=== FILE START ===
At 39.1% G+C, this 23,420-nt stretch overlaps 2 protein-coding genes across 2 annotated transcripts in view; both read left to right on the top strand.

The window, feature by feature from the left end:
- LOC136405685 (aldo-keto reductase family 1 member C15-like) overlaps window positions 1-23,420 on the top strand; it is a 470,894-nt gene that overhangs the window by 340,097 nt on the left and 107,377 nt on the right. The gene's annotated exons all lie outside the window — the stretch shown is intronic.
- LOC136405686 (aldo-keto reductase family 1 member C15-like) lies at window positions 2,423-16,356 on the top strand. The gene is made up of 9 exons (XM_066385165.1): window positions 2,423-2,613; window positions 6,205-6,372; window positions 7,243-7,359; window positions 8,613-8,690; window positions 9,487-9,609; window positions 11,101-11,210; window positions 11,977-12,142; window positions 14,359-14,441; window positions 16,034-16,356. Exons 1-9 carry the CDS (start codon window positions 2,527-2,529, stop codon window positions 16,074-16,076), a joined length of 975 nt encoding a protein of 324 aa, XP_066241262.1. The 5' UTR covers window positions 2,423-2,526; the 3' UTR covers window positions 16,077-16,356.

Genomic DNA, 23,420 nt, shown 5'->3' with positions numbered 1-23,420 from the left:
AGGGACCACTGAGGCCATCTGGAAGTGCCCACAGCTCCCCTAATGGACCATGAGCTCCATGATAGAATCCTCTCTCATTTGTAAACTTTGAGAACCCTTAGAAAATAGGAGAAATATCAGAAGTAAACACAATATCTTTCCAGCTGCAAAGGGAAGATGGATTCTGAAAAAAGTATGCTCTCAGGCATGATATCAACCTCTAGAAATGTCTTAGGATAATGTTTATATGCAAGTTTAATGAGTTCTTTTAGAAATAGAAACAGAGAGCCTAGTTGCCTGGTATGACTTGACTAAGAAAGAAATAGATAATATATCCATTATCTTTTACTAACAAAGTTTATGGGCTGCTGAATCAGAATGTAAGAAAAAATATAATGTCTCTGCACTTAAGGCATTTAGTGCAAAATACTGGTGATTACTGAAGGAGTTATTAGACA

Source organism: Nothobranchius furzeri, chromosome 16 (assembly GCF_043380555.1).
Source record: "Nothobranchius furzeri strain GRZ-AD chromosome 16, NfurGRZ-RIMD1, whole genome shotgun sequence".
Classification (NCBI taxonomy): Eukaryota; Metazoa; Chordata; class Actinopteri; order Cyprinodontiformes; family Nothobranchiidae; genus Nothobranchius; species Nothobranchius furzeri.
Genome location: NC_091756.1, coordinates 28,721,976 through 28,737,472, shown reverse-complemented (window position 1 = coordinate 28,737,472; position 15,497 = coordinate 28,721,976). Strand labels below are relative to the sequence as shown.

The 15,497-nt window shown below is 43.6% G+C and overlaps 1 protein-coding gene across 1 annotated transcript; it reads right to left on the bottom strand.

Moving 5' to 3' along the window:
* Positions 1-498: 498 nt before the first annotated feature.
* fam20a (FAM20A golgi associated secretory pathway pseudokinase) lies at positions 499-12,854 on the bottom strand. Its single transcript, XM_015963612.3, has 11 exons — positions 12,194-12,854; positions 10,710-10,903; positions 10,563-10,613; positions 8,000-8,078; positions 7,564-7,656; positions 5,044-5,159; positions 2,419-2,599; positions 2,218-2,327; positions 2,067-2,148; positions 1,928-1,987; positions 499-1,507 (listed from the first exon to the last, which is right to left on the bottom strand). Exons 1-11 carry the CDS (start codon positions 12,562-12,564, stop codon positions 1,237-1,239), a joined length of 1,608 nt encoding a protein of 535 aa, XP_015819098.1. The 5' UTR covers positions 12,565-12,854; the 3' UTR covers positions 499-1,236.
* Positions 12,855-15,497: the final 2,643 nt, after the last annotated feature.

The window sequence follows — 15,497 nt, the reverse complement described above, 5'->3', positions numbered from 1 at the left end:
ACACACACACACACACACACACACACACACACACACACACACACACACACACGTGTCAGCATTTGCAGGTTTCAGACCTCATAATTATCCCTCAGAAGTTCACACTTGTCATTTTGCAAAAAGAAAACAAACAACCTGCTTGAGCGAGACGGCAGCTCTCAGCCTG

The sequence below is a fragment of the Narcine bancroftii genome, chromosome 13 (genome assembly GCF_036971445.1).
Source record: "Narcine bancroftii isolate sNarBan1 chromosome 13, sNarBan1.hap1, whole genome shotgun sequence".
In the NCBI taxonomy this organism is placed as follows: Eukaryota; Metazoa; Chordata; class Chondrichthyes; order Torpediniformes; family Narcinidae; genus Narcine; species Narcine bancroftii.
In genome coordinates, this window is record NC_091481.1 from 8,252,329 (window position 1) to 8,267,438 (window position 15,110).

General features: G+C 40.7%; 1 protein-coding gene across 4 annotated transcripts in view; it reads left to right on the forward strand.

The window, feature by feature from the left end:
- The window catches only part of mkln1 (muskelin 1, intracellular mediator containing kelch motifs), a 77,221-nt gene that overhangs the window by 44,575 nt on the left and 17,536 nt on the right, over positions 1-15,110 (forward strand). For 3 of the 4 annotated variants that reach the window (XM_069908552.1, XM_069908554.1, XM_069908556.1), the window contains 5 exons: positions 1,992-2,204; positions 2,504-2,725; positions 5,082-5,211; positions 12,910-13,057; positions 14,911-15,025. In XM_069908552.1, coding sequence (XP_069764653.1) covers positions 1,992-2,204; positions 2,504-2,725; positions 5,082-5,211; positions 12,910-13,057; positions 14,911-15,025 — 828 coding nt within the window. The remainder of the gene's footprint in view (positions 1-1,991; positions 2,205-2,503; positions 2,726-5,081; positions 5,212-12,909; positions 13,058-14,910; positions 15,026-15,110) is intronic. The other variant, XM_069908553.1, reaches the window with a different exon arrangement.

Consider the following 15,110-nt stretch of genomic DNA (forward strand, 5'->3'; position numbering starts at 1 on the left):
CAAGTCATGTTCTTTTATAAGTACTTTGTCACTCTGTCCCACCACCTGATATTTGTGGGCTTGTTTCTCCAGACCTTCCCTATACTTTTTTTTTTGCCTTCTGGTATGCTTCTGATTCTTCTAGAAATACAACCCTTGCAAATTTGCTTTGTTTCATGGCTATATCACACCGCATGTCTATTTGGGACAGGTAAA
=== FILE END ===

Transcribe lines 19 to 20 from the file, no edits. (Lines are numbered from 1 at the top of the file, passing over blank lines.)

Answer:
Source record: "Narcine bancroftii isolate sNarBan1 chromosome 13, sNarBan1.hap1, whole genome shotgun sequence".
In the NCBI taxonomy this organism is placed as follows: Eukaryota; Metazoa; Chordata; class Chondrichthyes; order Torpediniformes; family Narcinidae; genus Narcine; species Narcine bancroftii.